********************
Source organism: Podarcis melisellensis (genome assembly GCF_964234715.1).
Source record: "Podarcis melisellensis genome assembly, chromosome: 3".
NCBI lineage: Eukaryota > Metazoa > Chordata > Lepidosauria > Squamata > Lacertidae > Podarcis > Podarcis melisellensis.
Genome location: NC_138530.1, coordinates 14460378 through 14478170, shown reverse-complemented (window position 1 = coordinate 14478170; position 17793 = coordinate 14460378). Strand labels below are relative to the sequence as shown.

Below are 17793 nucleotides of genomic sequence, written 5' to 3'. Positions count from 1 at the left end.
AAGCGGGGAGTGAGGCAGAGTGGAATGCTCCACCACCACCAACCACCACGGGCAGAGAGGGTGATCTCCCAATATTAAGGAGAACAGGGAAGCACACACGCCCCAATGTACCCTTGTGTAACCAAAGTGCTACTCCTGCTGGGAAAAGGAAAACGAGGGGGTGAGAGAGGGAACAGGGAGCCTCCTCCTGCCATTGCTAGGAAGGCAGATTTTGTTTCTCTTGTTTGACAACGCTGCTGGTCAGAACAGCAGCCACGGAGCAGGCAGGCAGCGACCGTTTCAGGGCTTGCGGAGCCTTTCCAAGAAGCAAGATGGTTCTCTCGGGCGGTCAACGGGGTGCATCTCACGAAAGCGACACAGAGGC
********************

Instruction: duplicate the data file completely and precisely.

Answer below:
Source organism: Podarcis melisellensis (genome assembly GCF_964234715.1).
Source record: "Podarcis melisellensis genome assembly, chromosome: 3".
NCBI lineage: Eukaryota > Metazoa > Chordata > Lepidosauria > Squamata > Lacertidae > Podarcis > Podarcis melisellensis.
Genome location: NC_138530.1, coordinates 14460378 through 14478170, shown reverse-complemented (window position 1 = coordinate 14478170; position 17793 = coordinate 14460378). Strand labels below are relative to the sequence as shown.

Below are 17793 nucleotides of genomic sequence, written 5' to 3'. Positions count from 1 at the left end.
AAGCGGGGAGTGAGGCAGAGTGGAATGCTCCACCACCACCAACCACCACGGGCAGAGAGGGTGATCTCCCAATATTAAGGAGAACAGGGAAGCACACACGCCCCAATGTACCCTTGTGTAACCAAAGTGCTACTCCTGCTGGGAAAAGGAAAACGAGGGGGTGAGAGAGGGAACAGGGAGCCTCCTCCTGCCATTGCTAGGAAGGCAGATTTTGTTTCTCTTGTTTGACAACGCTGCTGGTCAGAACAGCAGCCACGGAGCAGGCAGGCAGCGACCGTTTCAGGGCTTGCGGAGCCTTTCCAAGAAGCAAGATGGTTCTCTCGGGCGGTCAACGGGGTGCATCTCACGAAAGCGACACAGAGGC